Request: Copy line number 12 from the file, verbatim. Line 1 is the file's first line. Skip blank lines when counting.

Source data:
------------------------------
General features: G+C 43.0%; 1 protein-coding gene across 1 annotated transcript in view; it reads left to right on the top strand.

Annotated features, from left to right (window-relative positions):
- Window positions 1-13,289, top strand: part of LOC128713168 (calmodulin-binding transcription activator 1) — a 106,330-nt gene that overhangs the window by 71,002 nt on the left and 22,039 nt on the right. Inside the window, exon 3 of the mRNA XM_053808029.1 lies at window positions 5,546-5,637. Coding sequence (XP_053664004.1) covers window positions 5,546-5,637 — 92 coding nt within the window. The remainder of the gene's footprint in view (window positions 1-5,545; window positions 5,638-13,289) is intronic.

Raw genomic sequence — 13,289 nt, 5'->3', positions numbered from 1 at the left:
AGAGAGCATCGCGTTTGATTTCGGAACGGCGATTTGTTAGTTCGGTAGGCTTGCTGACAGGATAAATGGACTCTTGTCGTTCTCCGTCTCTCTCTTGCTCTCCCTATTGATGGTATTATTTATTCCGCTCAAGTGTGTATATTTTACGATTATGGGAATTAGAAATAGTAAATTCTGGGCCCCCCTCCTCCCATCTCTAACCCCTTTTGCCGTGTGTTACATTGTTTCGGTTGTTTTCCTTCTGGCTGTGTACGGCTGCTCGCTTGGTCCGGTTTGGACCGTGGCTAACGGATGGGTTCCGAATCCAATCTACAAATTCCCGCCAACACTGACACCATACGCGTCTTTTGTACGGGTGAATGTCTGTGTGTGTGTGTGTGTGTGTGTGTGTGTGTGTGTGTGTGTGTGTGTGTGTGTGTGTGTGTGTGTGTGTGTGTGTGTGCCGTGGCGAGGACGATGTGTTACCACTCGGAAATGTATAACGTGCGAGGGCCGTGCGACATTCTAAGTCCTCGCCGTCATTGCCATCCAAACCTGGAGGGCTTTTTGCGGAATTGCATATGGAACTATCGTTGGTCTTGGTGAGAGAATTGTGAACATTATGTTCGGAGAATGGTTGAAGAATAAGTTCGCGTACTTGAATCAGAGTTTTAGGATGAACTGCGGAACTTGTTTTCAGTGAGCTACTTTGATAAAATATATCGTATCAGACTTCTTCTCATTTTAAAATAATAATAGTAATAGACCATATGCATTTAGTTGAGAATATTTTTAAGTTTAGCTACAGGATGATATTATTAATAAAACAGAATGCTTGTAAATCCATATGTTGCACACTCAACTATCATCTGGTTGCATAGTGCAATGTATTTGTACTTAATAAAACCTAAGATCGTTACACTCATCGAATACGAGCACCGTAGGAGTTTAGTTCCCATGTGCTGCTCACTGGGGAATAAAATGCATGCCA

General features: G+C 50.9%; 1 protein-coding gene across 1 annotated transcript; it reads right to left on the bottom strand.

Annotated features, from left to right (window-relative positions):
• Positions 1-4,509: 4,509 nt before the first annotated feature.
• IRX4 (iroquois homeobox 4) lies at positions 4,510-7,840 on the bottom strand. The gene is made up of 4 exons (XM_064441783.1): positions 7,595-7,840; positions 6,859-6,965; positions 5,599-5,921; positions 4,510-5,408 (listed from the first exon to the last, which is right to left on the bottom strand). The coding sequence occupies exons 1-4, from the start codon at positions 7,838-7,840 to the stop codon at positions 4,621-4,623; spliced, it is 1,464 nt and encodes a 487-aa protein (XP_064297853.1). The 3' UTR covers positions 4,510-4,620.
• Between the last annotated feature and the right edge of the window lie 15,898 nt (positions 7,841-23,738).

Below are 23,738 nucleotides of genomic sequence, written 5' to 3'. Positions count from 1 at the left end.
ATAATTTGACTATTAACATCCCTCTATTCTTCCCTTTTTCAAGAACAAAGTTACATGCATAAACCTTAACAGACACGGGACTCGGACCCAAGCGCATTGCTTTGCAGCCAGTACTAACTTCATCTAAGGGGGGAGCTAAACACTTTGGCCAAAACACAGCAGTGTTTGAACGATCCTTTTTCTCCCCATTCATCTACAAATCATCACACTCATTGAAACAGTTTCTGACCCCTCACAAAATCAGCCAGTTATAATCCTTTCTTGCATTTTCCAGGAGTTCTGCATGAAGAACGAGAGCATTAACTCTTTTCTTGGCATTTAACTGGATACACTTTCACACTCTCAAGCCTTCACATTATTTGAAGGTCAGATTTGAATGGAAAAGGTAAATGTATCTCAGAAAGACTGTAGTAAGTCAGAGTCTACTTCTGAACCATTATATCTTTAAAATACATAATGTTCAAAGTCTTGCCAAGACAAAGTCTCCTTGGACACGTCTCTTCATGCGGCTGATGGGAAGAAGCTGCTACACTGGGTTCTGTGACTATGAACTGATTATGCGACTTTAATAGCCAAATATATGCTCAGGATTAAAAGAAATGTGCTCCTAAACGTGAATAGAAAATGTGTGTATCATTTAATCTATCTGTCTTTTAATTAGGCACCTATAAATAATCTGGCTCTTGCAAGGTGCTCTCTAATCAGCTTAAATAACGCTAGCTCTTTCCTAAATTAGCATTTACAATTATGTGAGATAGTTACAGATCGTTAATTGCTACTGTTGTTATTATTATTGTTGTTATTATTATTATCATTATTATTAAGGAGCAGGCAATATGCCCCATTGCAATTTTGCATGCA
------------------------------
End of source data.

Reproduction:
ATAATTTGACTATTAACATCCCTCTATTCTTCCCTTTTTCAAGAACAAAGTTACATGCATAAACCTTAACAGACACGGGACTCGGACCCAAGCGCATTGCTTTGCAGCCAGTACTAACTTCATCTAAGGGGGGAGCTAAACACTTTGGCCAAAACACAGCAGTGTTTGAACGATCCTTTTTCTCCCCATTCATCTACAAATCATCACACTCATTGAAACAGTTTCTGACCCCTCACAAAATCAGCCAGTTATAATCCTTTCTTGCATTTTCCAGGAGTTCTGCATGAAGAACGAGAGCATTAACTCTTTTCTTGGCATTTAACTGGATACACTTTCACACTCTCAAGCCTTCACATTATTTGAAGGTCAGATTTGAATGGAAAAGGTAAATGTATCTCAGAAAGACTGTAGTAAGTCAGAGTCTACTTCTGAACCATTATATCTTTAAAATACATAATGTTCAAAGTCTTGCCAAGACAAAGTCTCCTTGGACACGTCTCTTCATGCGGCTGATGGGAAGAAGCTGCTACACTGGGTTCTGTGACTATGAACTGATTATGCGACTTTAATAGCCAAATATATGCTCAGGATTAAAAGAAATGTGCTCCTAAACGTGAATAGAAAATGTGTGTATCATTTAATCTATCTGTCTTTTAATTAGGCACCTATAAATAATCTGGCTCTTGCAAGGTGCTCTCTAATCAGCTTAAATAACGCTAGCTCTTTCCTAAATTAGCATTTACAATTATGTGAGATAGTTACAGATCGTTAATTGCTACTGTTGTTATTATTATTGTTGTTATTATTATTATCATTATTATTAAGGAGCAGGCAATATGCCCCATTGCAATTTTGCATGCA